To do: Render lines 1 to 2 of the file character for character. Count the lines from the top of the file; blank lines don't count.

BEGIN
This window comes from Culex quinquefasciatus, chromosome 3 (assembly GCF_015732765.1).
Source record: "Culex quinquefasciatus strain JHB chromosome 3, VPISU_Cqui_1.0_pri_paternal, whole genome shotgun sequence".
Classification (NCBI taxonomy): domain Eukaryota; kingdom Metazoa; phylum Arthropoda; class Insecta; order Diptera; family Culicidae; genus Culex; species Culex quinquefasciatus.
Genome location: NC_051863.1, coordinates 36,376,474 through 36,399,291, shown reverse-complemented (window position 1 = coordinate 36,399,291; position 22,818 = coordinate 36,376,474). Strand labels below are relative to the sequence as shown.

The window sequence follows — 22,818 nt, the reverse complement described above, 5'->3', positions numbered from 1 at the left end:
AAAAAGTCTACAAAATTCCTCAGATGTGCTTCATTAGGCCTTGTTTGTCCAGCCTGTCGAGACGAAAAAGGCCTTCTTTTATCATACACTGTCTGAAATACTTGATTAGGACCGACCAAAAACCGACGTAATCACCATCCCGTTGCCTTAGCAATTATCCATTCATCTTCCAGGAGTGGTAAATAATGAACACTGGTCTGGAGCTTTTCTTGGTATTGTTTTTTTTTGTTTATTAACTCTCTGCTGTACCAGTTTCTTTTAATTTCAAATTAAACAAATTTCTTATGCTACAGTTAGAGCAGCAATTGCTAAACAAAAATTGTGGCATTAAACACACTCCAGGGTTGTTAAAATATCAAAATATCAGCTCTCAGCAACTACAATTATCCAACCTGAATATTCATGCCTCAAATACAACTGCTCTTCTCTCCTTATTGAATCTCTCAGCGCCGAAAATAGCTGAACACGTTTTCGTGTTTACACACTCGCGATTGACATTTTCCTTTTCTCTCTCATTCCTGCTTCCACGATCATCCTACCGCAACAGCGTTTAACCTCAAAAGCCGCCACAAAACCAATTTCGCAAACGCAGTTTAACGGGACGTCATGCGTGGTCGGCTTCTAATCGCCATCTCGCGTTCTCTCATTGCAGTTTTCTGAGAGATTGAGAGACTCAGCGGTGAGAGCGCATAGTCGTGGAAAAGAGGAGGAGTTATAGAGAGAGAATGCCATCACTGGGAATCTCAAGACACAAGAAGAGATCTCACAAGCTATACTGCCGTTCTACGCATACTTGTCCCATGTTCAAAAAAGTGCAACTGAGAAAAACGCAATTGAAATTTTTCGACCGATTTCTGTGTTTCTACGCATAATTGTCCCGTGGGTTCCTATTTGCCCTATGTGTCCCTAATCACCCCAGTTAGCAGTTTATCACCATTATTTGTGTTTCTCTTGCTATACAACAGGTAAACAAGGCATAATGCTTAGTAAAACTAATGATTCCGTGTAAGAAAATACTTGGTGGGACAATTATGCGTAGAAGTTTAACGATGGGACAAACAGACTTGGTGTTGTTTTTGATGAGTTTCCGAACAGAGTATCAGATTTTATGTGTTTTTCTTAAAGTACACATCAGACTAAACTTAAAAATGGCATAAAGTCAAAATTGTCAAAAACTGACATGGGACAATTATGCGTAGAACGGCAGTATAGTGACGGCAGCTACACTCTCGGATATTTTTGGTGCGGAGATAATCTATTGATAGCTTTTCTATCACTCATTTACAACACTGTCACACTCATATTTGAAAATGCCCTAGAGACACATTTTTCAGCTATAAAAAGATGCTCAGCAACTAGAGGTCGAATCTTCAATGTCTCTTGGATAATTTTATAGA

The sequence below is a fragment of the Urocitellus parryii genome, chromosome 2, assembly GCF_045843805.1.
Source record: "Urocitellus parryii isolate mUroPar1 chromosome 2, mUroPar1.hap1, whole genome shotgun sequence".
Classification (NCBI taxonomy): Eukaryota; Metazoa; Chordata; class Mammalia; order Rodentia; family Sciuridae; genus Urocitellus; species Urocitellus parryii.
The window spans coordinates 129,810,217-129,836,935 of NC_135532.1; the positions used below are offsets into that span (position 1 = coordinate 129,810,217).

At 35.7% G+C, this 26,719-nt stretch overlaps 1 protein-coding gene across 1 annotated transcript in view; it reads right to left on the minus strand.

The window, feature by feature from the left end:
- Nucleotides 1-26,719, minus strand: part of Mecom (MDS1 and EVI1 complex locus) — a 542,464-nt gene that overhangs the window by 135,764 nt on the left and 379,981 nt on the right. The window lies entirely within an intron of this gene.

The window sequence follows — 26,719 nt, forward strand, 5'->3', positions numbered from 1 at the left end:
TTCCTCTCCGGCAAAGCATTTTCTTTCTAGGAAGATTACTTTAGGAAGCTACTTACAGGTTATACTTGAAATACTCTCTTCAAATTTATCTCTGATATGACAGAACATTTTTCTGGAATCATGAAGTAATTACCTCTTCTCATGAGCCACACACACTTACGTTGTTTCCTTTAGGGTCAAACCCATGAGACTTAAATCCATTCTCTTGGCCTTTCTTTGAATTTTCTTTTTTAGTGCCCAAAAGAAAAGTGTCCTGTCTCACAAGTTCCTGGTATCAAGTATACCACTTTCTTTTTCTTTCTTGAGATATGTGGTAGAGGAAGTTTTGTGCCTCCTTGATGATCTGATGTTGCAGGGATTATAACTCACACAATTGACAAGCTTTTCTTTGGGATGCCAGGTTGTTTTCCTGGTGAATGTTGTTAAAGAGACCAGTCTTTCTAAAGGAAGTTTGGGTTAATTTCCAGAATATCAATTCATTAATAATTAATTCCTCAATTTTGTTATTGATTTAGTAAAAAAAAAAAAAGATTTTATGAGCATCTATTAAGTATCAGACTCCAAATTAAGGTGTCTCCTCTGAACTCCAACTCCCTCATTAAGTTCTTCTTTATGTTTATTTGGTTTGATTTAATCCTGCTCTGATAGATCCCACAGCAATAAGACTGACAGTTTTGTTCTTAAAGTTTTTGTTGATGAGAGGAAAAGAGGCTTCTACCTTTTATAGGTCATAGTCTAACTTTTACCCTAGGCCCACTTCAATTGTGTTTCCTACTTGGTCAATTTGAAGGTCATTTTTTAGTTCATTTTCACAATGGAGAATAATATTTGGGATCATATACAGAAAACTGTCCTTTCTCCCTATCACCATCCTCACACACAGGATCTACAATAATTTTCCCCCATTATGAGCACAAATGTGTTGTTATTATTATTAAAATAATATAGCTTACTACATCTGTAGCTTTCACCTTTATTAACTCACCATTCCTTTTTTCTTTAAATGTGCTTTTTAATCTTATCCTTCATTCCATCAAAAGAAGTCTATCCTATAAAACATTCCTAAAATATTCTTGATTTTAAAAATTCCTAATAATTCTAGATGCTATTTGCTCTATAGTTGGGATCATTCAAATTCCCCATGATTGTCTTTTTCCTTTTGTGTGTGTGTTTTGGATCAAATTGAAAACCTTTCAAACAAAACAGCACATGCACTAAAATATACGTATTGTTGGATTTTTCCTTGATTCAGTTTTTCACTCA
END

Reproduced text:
This window comes from Culex quinquefasciatus, chromosome 3 (assembly GCF_015732765.1).
Source record: "Culex quinquefasciatus strain JHB chromosome 3, VPISU_Cqui_1.0_pri_paternal, whole genome shotgun sequence".